This function is the one used to find the most optimal remote image size. We use a series of IDs and try to find the one that best fits each image frame. The problem with this function was not that we needed to run through the whole list of IDs to find the most suitable one, it was that we were recreating and sorting the list every single time we asked for an ID. In an app where we may be able to show thousands of images in a single session, this is computational power being thrown away. By simply changing the logic and caching the list after it's first sorted, this is the result we achieved:
Remembering that for expensive functions we can use the measure test case to prevent regressions.
These changes are so powerful that by only applying them in isolation we were able to drop the number of animation hitches by ~70%, improve the average FPS by ~3% and the minimum FPS by ~30% when comparing to our benchmark seen in part two. The result can be seen below:
In theory everything that does not affect the user interaction should be done in a separate thread other than Main by using the semantically defined QoS classes. Of course this may bring more complexity to how we architecture and build our app, especially if we start spawning new queues, which can decrease the app performance by making use of time slicing, or for handling deadlocks and thread explosion. So, as a rule of thumb, we could say to at least invest in running all the tooling in separate threads and explore a more refined (and complex) approach when necessary. For tasks that should run in the Main thread for any reason, profile it and try to find possible optimizations so it can decrease its running time footprint.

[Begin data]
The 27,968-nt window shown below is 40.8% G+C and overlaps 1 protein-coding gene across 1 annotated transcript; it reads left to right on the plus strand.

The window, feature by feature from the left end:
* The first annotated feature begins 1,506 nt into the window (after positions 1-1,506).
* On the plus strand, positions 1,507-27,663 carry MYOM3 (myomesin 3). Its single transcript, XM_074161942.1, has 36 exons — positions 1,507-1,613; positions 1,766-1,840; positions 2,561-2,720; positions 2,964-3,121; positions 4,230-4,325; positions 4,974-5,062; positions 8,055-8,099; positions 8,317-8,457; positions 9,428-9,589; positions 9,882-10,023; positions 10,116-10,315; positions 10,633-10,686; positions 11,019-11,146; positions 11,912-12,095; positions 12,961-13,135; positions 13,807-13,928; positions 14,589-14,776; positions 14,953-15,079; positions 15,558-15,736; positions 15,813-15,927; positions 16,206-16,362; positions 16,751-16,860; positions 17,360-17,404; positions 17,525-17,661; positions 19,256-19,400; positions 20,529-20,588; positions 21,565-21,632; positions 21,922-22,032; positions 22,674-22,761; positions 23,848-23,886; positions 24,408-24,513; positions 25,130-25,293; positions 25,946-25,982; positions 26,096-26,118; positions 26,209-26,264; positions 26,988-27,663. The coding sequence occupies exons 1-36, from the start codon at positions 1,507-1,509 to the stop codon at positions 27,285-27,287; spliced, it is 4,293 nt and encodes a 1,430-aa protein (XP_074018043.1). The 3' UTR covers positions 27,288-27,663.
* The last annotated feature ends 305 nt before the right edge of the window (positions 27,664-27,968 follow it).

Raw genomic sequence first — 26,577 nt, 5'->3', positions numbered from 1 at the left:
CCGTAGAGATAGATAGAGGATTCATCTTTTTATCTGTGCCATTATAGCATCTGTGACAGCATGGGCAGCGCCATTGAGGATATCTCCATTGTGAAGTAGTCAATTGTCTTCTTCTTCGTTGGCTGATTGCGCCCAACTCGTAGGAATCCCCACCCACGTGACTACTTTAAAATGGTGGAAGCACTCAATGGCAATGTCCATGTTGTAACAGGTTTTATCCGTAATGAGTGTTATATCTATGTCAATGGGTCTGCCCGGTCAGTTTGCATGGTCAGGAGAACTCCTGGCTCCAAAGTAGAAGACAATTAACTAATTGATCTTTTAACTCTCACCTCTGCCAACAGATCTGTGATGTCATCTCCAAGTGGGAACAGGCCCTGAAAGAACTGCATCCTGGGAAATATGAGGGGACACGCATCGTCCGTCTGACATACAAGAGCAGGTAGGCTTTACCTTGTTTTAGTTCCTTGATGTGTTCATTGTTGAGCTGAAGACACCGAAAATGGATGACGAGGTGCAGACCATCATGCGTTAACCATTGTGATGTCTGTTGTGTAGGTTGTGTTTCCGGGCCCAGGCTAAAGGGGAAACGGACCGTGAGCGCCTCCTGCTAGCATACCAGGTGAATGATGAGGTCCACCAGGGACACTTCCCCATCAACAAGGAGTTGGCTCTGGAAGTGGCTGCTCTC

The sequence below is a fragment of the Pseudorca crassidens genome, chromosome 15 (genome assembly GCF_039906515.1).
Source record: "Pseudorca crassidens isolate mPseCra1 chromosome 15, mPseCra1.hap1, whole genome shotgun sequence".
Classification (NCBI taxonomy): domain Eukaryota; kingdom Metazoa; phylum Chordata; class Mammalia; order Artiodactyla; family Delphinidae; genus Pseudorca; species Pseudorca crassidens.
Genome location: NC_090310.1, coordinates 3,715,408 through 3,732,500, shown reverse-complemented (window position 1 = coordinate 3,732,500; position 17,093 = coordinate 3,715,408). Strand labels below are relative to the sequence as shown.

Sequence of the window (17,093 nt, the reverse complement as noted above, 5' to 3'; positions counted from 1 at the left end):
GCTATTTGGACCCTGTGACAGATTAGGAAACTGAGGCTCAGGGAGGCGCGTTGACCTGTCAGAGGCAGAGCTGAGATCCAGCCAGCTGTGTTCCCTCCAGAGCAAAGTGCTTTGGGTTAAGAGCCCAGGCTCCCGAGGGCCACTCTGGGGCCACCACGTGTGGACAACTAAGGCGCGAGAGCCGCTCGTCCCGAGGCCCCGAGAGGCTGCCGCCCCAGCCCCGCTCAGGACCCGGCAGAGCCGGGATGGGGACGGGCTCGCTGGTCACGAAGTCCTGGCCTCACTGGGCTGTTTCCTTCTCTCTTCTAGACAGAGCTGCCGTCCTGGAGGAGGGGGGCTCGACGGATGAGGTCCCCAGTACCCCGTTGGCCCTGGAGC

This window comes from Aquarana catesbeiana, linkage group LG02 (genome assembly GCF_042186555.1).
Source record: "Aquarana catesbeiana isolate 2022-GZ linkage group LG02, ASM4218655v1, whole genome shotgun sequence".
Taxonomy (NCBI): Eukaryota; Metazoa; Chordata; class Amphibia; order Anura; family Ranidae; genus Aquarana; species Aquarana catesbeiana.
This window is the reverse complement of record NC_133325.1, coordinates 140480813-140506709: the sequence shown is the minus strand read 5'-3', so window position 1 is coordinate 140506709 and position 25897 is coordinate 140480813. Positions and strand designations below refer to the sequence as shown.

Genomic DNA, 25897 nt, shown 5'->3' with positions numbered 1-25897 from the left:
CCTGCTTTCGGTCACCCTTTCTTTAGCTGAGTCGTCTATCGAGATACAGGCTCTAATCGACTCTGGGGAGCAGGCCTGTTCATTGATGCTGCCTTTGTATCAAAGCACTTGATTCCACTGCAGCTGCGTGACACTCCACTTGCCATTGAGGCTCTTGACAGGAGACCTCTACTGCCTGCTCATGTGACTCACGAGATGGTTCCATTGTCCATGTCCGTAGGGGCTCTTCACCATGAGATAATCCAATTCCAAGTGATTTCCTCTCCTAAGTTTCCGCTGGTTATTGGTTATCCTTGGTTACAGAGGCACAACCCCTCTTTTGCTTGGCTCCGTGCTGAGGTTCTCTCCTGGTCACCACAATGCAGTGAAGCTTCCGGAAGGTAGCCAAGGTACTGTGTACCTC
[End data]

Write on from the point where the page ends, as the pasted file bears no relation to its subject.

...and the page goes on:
For a more in-depth understanding of this topic, I highly recommend watching this WWDC video.
And here we can check the final result after applying all the improvements seen in this series:
For a better visualization on all the changes done, we can validate the improvements of each topic covered:
In the next blog post in this four-part series, we’re going to take a look at networking, which plays a significant role in an app’s latency.